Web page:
New Trump Spokesperson, Who Used to Work for Autism Charity: We 'Don't Know' If Vaccines Cause Autism

Illustration for article titled New Trump Spokesperson, Who Used to Work for Autism Charity: We 'Don't Know' If Vaccines Cause Autism

Say you used to have a job at a large and well-respected nonprofit, one that advocates for people with a poorly-understood disorder. Then, some time later, you find yourself working for Donald Trump, a glistening, shouting gristle mass with a history of saying terrible and stupid things. Does that create some awkward situations? Let’s find out right now!


Elizabeth Emken is Donald Trump’s newest spokeswoman, a shiny and well-spoken professional Republican tasked with putting a non-insane face on the Trump campaign. Emken ran unsuccessfully for the Senate in California in 2012; she is also the former Vice President for Government Relations at Autism Speaks, the largest nonprofit focused on combatting autism.

Unfortunately for everyone, Donald Trump thinks maybe autism is caused by vaccines. It’s not, but he’s repeated and retweeted the idea dozens of times over the years:

You get the idea.

So that created a delicate situation for Emken on CNN Monday, when she appeared on Newsroom and was asked about her new boss’s bad opinions. Watch how carefully she threaded this terrible needle:


“The position of autism speaks has been, for quite a while, that we need to find out what’s going on,” she said. That said: “We don’t know” what causes it, she added. But we do know it’s not vaccines, Elizabeth. Or least we used to, before we went to work for Donald Trump.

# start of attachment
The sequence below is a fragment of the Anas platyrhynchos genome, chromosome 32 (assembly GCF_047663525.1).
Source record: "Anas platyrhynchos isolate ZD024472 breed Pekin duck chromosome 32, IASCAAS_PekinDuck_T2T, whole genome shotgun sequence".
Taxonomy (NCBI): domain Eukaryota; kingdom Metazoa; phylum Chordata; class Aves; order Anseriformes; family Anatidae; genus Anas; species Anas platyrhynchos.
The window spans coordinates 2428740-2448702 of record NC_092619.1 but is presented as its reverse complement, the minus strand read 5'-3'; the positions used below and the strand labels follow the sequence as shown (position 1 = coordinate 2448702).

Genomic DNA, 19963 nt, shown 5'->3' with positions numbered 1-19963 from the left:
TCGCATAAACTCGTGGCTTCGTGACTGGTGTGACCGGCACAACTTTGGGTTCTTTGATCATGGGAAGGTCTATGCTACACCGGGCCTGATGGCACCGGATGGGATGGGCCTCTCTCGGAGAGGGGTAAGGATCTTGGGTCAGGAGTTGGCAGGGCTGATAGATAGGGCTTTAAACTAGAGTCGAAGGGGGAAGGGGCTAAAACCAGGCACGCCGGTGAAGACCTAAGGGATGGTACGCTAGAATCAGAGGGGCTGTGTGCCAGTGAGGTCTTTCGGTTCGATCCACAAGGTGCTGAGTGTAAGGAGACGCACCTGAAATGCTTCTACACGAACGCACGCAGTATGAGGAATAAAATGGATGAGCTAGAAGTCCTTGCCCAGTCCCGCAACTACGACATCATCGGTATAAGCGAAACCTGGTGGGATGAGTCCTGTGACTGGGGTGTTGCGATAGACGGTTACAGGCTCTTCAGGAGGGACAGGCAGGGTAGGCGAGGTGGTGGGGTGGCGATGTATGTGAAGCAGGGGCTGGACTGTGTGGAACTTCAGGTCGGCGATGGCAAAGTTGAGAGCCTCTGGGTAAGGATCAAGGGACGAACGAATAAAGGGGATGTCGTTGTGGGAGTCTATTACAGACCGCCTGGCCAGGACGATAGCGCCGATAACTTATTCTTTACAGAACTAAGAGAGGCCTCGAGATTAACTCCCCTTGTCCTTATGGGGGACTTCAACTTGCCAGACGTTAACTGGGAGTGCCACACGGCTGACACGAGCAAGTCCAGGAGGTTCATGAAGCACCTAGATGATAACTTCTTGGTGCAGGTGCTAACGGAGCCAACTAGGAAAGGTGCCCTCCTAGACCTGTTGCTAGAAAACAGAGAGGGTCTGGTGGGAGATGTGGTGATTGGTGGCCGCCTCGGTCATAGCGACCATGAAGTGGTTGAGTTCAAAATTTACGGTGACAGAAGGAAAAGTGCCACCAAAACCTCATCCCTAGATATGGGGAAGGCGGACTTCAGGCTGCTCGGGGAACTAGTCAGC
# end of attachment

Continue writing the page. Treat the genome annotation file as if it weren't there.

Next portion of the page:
Image via AP

Anna Merlan was a Senior Reporter at G/O Media until September 2019. She's the author of Republic of Lies: American Conspiracy Theorists and Their Surprising Rise to Power.


The Noble Renard

I read an AskReddit thread last month asking autistic individuals what they wished people knew about their lives. One of the highest-rated comments was from an autistic person saying that Autism Speaks was a “horrible” organization, and a lot of people on the Spectrum chimed in saying similar things, that the organization has no high-ranking autistic people, that its funding barely goes to autism research, and that it treats autistic people like mistakes that need to be corrected and eliminated. Which is really an awful thing for the autistic people themselves to hear.

Now, of course, that person could be representing only a minority viewpoint. But it’s not the first complaint I’ve heard about the organization (which itself apparently used to argue for the ‘vaccines cause autism’ thing and only changed its position a few years back).